News ID: 93409
Publish Date : 21 August 2021 - 21:52

KABUL (Dispatches) – Taliban co-founder Mullah Abdul Ghani Baradar arrived in Kabul on Saturday for talks on establishing a new inclusive government in Afghanistan, a senior official said.
Other senior Taliban leaders seen in the capital in recent days include Khalil Haqqani.
Pro-Taliban social media feeds showed Haqqani meeting Gulbuddin Hekmatyar -- a former rival during the civil war of the early 1990s, but still influential in Afghan politics.
A senior Taliban official told AFP that Baradar would meet “leaders and politicians for an inclusive government set-up”.
Baradar arrived in Afghanistan last Tuesday from Qatar, choosing to touch down in the country’s second-biggest city Kandahar -- the Taliban’s spiritual birthplace.
Within hours of his return, the group announced its rule would be “different” this time.
The Taliban have said they want this iteration of their government to be inclusive.
Baradar was appointed head of the Taliban’s political office in Doha, where he oversaw the signing of the agreement that led to the agreement for U.S. troops to withdraw and end their 20-year campaign.
Meanwhile, a Taliban official has vowed accountability for the conduct of its members across Afghanistan, insisting that the militant group will probe reports of any reprisals or atrocities by its forces.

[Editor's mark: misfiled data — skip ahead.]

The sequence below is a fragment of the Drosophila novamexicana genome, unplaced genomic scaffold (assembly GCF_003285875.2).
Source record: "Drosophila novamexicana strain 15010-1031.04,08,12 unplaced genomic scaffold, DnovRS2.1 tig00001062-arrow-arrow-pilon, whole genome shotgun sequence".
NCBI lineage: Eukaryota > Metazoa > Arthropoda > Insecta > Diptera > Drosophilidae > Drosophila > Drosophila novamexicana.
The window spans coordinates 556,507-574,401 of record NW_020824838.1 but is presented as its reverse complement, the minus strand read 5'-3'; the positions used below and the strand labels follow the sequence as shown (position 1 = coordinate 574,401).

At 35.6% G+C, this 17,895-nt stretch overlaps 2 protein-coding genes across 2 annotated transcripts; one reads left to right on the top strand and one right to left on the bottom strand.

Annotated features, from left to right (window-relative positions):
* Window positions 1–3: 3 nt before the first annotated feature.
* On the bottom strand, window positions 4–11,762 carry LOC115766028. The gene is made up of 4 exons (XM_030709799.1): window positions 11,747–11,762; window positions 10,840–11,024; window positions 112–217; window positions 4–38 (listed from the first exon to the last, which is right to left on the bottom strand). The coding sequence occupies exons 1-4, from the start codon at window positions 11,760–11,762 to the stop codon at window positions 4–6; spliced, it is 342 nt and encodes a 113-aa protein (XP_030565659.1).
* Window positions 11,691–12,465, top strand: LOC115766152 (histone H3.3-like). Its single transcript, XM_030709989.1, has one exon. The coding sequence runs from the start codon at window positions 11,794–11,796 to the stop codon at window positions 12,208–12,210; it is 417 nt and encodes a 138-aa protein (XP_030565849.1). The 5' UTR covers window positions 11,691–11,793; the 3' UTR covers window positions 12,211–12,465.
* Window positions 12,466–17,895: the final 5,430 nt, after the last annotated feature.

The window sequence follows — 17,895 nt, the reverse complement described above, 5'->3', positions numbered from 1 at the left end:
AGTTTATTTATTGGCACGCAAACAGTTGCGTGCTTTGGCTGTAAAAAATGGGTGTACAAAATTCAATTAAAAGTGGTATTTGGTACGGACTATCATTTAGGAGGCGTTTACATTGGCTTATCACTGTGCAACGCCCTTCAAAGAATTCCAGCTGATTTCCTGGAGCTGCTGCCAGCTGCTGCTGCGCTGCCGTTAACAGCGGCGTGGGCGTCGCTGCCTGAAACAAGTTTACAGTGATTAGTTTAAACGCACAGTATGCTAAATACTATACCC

“We have heard of some cases of atrocities and crimes against civilians,” Reuters on Saturday cited what it described as an official speaking on condition of anonymity. “If Talibs (members) are doing these law and order problems, they will be investigated.”
The chaos at Kabul airport, besieged by thousands of frantic people struggling to flee, was not the responsibility of the Taliban, he said, referring to hundreds of Afghans swarming U.S. aircraft to flee the country. “The West could have had a better plan to evacuate.”
“We can understand the panic, stress and anxiety. People think we will not be accountable, but that will not be the case,” he said, claiming that the group planned to ready a new model for governing Afghanistan within the next few weeks.
However, the new framework for governing the war-torn nation would not represent a democracy per the Western definition, he said, insisting that “it will protect everyone’s rights.”
“Legal, religious and foreign policy experts in the Taliban aim to present the new governing framework in the next few weeks,” the official said.

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